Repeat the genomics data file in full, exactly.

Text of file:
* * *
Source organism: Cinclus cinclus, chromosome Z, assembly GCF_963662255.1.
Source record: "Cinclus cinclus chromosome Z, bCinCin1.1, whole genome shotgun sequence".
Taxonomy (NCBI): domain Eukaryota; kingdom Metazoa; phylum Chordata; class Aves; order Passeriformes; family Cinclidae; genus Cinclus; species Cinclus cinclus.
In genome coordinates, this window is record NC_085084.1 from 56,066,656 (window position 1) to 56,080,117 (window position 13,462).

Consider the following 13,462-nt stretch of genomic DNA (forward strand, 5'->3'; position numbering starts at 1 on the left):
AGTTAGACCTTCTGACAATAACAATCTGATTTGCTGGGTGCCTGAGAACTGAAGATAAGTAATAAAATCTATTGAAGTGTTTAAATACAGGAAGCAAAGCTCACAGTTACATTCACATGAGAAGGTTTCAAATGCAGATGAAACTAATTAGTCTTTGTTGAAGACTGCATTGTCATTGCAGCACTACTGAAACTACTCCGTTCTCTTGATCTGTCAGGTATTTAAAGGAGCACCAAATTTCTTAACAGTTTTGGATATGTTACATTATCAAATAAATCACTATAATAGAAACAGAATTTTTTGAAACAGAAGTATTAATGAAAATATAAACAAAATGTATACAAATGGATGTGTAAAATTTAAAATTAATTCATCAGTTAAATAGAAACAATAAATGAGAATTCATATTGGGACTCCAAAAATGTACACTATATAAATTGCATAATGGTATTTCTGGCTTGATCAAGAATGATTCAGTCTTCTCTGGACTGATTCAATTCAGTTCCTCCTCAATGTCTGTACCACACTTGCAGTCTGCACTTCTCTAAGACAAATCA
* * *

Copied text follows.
Source organism: Cinclus cinclus, chromosome Z, assembly GCF_963662255.1.
Source record: "Cinclus cinclus chromosome Z, bCinCin1.1, whole genome shotgun sequence".
Taxonomy (NCBI): domain Eukaryota; kingdom Metazoa; phylum Chordata; class Aves; order Passeriformes; family Cinclidae; genus Cinclus; species Cinclus cinclus.
In genome coordinates, this window is record NC_085084.1 from 56,066,656 (window position 1) to 56,080,117 (window position 13,462).

Consider the following 13,462-nt stretch of genomic DNA (forward strand, 5'->3'; position numbering starts at 1 on the left):
AGTTAGACCTTCTGACAATAACAATCTGATTTGCTGGGTGCCTGAGAACTGAAGATAAGTAATAAAATCTATTGAAGTGTTTAAATACAGGAAGCAAAGCTCACAGTTACATTCACATGAGAAGGTTTCAAATGCAGATGAAACTAATTAGTCTTTGTTGAAGACTGCATTGTCATTGCAGCACTACTGAAACTACTCCGTTCTCTTGATCTGTCAGGTATTTAAAGGAGCACCAAATTTCTTAACAGTTTTGGATATGTTACATTATCAAATAAATCACTATAATAGAAACAGAATTTTTTGAAACAGAAGTATTAATGAAAATATAAACAAAATGTATACAAATGGATGTGTAAAATTTAAAATTAATTCATCAGTTAAATAGAAACAATAAATGAGAATTCATATTGGGACTCCAAAAATGTACACTATATAAATTGCATAATGGTATTTCTGGCTTGATCAAGAATGATTCAGTCTTCTCTGGACTGATTCAATTCAGTTCCTCCTCAATGTCTGTACCACACTTGCAGTCTGCACTTCTCTAAGACAAATCA